Back in the good ‘ol days of the 19th and 20th century, we decorated the inside covers of our beloved books with wildly colorful papers. Swirls, speckles, wavy lines and crinkled patterns were all used by book binders to ease the transition of a reader’s eyes from the cover of the book to the meat of the book, the textblock. This transition sometimes was decorated, relative to the context of the book. A book about trains might have had some engines merrily chugging across the flyleaf. Other books might have had plain white endsheets, and others wild, splashy, psychedelic colorful swirls.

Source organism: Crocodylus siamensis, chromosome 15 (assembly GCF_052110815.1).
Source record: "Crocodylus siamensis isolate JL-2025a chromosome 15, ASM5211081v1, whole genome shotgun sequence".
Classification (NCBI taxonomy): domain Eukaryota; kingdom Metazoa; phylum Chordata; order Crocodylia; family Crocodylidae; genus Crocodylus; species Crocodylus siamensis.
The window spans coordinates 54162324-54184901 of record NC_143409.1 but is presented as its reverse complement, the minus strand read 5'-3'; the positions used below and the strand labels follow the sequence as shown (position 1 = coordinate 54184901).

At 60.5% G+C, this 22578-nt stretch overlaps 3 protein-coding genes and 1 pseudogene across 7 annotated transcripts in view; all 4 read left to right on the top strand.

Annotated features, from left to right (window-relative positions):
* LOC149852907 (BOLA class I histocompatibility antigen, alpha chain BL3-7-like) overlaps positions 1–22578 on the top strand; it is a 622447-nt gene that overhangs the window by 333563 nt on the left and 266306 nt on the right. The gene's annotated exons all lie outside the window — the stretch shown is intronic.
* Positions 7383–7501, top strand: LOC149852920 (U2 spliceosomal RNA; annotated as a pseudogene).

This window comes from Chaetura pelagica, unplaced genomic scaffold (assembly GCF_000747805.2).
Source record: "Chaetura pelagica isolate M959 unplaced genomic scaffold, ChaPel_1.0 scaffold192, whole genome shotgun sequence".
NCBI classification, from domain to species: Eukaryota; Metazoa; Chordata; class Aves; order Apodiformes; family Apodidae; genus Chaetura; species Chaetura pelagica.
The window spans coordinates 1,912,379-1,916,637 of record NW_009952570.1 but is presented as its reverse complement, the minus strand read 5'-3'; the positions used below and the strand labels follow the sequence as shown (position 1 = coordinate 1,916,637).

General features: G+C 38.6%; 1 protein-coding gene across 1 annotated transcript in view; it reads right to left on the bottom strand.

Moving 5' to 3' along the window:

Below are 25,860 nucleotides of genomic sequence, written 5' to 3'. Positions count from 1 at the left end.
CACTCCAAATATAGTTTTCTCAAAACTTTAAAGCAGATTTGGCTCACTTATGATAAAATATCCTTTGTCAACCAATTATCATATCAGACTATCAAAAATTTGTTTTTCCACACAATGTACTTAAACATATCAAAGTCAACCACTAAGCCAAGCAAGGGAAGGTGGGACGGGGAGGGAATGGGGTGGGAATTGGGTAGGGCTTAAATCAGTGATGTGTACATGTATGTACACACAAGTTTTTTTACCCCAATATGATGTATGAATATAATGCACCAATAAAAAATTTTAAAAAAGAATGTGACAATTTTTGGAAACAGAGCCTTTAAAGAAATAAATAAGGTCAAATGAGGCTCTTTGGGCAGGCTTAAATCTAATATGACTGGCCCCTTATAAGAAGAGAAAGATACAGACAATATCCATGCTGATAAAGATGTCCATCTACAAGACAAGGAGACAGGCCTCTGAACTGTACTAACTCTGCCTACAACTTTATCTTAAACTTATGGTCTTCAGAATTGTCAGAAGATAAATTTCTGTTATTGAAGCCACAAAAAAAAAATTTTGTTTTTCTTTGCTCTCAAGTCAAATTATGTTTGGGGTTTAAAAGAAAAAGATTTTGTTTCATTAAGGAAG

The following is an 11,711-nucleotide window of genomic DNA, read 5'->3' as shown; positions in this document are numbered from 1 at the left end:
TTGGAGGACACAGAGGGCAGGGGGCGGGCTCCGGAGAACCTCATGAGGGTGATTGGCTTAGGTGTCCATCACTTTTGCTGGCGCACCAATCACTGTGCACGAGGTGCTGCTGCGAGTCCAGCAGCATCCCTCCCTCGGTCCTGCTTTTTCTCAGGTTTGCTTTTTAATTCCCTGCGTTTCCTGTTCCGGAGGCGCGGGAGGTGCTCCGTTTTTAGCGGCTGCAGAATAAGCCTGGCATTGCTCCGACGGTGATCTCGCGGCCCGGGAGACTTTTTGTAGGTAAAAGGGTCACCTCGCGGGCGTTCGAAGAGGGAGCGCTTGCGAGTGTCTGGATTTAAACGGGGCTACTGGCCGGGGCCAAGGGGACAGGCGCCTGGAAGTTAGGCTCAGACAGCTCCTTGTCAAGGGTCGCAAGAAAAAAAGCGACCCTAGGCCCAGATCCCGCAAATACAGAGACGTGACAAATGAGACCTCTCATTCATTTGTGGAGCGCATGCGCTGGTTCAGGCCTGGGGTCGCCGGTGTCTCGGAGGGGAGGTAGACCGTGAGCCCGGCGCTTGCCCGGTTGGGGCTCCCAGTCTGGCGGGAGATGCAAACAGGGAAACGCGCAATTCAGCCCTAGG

Like any well-loved tool or object, books have been decorated and embellished from their infancy. You know that feeling you get when you pick up a book that is such a joy to be holding? The distinguished spine catches your eye as your hand wraps around the boards perfectly, and as you crack open the front cover you are hit by a symphony of color and marks. You haven’t even gotten to the information yet, and you’re already under the book’s spell. We know that feeling, too.